Monday, 13 February 2017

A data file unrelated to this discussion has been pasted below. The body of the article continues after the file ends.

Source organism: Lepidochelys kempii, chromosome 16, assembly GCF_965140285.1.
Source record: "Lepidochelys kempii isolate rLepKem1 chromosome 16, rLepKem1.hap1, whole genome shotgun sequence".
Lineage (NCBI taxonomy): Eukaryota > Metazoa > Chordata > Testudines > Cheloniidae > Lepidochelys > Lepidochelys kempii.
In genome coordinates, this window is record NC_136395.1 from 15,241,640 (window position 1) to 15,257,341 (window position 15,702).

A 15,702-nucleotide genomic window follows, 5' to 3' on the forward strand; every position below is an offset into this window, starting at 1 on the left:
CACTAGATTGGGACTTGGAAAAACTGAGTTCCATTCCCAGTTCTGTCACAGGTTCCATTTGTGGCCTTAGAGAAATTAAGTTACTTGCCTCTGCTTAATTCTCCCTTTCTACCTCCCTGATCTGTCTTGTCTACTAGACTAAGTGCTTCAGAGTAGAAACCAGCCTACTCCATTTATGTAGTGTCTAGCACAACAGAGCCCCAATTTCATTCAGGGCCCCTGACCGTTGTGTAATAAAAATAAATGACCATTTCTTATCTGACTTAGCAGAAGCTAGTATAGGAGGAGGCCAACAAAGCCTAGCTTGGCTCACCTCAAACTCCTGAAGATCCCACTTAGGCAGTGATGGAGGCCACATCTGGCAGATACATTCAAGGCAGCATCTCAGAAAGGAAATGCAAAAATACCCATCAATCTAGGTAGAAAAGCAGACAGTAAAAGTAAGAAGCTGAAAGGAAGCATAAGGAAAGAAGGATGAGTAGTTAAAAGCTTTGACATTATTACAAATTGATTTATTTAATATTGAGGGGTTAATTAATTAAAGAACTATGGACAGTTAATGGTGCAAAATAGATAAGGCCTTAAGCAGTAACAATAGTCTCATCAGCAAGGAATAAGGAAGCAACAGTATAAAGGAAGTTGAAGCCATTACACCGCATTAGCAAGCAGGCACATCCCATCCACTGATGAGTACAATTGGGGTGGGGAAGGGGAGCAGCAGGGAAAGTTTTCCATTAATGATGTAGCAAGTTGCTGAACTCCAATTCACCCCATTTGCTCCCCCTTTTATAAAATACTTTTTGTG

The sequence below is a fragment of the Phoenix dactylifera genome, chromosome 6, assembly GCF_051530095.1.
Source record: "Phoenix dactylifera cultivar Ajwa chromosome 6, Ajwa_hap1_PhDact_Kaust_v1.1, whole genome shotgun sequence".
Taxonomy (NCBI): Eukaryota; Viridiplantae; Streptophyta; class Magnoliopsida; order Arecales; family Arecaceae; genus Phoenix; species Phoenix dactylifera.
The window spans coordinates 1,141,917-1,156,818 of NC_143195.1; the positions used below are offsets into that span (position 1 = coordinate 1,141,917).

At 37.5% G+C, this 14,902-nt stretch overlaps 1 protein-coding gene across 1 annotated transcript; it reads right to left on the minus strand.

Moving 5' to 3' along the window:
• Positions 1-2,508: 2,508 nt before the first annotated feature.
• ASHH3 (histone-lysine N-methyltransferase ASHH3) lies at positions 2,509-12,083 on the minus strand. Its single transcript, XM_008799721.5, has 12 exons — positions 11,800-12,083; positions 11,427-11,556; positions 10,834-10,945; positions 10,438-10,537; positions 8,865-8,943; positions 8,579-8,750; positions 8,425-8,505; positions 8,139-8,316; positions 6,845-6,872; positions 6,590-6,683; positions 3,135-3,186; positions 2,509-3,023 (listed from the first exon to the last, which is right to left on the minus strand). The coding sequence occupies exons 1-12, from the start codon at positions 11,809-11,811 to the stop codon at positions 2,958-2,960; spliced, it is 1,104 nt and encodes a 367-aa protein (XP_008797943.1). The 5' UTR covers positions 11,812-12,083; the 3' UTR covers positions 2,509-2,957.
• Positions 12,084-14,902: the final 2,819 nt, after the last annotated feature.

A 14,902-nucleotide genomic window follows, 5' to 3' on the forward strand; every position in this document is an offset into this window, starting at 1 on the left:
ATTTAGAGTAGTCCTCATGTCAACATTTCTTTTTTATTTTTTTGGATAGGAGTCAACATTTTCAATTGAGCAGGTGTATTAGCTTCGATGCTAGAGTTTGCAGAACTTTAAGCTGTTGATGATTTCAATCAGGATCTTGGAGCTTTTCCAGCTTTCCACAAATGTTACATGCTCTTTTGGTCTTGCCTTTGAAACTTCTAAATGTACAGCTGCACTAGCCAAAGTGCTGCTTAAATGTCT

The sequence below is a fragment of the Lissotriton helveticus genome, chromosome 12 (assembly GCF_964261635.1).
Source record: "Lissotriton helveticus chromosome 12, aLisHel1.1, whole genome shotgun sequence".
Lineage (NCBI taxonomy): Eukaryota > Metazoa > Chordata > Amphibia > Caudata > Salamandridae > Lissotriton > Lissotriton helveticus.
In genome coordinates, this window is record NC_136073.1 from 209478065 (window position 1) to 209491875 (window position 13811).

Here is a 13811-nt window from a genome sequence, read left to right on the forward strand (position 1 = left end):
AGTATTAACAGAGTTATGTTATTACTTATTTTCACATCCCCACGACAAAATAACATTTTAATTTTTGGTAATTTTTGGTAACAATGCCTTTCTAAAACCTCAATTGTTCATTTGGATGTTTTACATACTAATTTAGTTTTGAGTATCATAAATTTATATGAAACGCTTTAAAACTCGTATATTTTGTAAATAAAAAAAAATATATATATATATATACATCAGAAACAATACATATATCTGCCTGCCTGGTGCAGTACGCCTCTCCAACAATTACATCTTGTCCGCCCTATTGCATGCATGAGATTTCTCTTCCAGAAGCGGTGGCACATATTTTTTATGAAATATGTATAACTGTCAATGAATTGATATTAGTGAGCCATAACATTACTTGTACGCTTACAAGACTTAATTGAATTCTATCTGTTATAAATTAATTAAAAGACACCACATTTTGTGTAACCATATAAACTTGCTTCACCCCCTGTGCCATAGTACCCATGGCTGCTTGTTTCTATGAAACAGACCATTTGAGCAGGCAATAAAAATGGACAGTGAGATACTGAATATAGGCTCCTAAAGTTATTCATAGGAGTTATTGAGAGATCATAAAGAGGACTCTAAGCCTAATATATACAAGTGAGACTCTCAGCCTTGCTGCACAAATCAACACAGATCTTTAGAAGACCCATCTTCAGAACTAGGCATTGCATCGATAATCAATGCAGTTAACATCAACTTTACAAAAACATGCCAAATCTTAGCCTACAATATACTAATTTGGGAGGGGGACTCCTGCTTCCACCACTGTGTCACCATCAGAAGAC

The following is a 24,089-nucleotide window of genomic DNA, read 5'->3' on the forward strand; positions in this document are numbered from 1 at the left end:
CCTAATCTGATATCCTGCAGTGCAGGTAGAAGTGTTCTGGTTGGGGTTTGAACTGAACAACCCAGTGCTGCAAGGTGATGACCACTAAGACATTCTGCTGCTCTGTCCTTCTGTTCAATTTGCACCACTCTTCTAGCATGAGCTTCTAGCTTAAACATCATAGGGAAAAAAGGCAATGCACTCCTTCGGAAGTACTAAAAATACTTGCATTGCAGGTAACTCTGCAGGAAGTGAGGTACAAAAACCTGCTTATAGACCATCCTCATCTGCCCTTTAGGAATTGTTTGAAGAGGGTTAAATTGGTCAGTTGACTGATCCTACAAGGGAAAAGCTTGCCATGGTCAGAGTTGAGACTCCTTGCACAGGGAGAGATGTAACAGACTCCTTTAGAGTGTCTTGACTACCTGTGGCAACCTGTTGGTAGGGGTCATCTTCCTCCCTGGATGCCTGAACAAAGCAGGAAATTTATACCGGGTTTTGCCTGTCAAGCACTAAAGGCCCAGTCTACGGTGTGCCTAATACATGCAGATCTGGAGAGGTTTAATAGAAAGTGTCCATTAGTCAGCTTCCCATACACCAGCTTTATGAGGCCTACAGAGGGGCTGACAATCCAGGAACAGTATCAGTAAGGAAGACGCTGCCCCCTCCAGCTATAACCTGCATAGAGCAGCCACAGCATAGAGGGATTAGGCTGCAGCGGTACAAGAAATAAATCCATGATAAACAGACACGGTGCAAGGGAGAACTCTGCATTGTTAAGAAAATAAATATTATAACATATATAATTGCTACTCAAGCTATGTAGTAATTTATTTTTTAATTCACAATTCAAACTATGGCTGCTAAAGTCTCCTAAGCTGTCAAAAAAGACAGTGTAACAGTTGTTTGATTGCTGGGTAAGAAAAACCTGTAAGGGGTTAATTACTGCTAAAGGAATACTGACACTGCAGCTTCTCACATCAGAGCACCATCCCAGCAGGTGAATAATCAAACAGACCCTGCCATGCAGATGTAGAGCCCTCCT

Bertrand Bonello is the insider looking out, the fully-fledged member of the bourgeoisie thumbing his nose at his fellow bourgeois artists and their audiences, exploiting their tools and tropes in the creation of wilfully incendiary art of his own. His is a blatantly, intentionally contradictory stance, exemplified as never before in Nocturama, a sympathetic story of a fellow band of insiders looking out, neither harbouring nor, arguably, warranting any sympathy themselves. Bonello seeks not responses but reactions, dispassionately examining the details of his scenario with a deliberate protection against any judgemental inference; his clinical mise-en-scene is designed to accent the nature of each component therein, rather than that of the bigger picture, ever only vague and imprecise. Nocturama thus becomes a most subjective cinematic experience, predicated as it is upon sincere, individual emotional reception and not a more reasonable intellectual one; it's interesting, thus, to identify exactly what one can infer from the film, since its very practice of rebuffing inference inherently, ironically produces it. Bonello's take on the disenfranchisement of the privileged (and less privileged) youth is distinctly French in its disposition, though universally understandable, and the compassion he directs toward his film's ensemble of characters is a valuable addition to the prickly debates on the subjects explored herein. What is even more distinctly French, though, is Nocturama's style, and its abundance of it - your feelings on the content of Bonello's conceit aside, you can always rely on this insider to use his bourgeois abilities to their best, and this is a typically excellent technical and formal enterprise from this most audacious and provocative artist.